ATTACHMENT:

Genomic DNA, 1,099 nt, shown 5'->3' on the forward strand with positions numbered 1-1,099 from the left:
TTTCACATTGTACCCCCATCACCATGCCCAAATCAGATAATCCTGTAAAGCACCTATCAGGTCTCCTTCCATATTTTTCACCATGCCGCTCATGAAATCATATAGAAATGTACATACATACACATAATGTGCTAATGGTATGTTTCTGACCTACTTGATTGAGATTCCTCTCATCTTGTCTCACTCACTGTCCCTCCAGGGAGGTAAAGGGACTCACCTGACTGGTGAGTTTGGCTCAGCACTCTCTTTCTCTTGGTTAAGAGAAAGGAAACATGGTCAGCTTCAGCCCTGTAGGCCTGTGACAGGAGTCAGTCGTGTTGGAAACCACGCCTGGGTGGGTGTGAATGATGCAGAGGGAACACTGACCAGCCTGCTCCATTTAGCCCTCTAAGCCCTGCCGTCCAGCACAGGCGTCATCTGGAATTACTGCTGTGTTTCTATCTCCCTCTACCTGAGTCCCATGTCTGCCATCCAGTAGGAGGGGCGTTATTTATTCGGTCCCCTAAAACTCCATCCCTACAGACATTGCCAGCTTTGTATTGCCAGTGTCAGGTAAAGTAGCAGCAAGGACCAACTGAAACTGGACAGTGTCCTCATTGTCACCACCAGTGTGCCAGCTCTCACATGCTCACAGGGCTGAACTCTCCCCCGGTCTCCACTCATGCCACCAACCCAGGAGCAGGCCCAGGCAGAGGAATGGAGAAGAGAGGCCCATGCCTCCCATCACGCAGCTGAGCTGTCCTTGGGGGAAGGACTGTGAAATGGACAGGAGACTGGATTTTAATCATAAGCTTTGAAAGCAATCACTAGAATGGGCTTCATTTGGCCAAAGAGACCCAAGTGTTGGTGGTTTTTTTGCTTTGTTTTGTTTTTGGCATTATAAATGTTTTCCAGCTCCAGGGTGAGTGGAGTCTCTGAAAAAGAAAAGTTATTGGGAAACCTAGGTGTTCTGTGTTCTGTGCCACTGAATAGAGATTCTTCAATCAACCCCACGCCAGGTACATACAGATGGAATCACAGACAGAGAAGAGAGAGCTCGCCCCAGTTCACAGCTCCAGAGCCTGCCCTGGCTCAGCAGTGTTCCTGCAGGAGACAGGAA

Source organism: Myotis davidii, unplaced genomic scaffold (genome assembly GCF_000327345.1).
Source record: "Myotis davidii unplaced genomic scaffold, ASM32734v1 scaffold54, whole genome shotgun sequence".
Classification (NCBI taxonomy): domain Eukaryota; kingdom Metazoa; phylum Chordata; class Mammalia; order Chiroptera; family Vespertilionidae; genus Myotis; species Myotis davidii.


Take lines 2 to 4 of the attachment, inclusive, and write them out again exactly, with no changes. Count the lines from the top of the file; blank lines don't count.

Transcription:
TTTCACATTGTACCCCCATCACCATGCCCAAATCAGATAATCCTGTAAAGCACCTATCAGGTCTCCTTCCATATTTTTCACCATGCCGCTCATGAAATCATATAGAAATGTACATACATACACATAATGTGCTAATGGTATGTTTCTGACCTACTTGATTGAGATTCCTCTCATCTTGTCTCACTCACTGTCCCTCCAGGGAGGTAAAGGGACTCACCTGACTGGTGAGTTTGGCTCAGCACTCTCTTTCTCTTGGTTAAGAGAAAGGAAACATGGTCAGCTTCAGCCCTGTAGGCCTGTGACAGGAGTCAGTCGTGTTGGAAACCACGCCTGGGTGGGTGTGAATGATGCAGAGGGAACACTGACCAGCCTGCTCCATTTAGCCCTCTAAGCCCTGCCGTCCAGCACAGGCGTCATCTGGAATTACTGCTGTGTTTCTATCTCCCTCTACCTGAGTCCCATGTCTGCCATCCAGTAGGAGGGGCGTTATTTATTCGGTCCCCTAAAACTCCATCCCTACAGACATTGCCAGCTTTGTATTGCCAGTGTCAGGTAAAGTAGCAGCAAGGACCAACTGAAACTGGACAGTGTCCTCATTGTCACCACCAGTGTGCCAGCTCTCACATGCTCACAGGGCTGAACTCTCCCCCGGTCTCCACTCATGCCACCAACCCAGGAGCAGGCCCAGGCAGAGGAATGGAGAAGAGAGGCCCATGCCTCCCATCACGCAGCTGAGCTGTCCTTGGGGGAAGGACTGTGAAATGGACAGGAGACTGGATTTTAATCATAAGCTTTGAAAGCAATCACTAGAATGGGCTTCATTTGGCCAAAGAGACCCAAGTGTTGGTGGTTTTTTTGCTTTGTTTTGTTTTTGGCATTATAAATGTTTTCCAGCTCCAGGGTGAGTGGAGTCTCTGAAAAAGAAAAGTTATTGGGAAACCTAGGTGTTCTGTGTTCTGTGCCACTGAATAGAGATTCTTCAATCAACCCCACGCCAGGTACATACAGATGGAATCACAGACAGAGAAGAGAGAGCTCGCCCCAGTTCACAGCTCCAGAGCCTGCCCTGGCTCAGCAGTGTTCCTGCAGGAGACAGGAA

Source organism: Myotis davidii, unplaced genomic scaffold (genome assembly GCF_000327345.1).
Source record: "Myotis davidii unplaced genomic scaffold, ASM32734v1 scaffold54, whole genome shotgun sequence".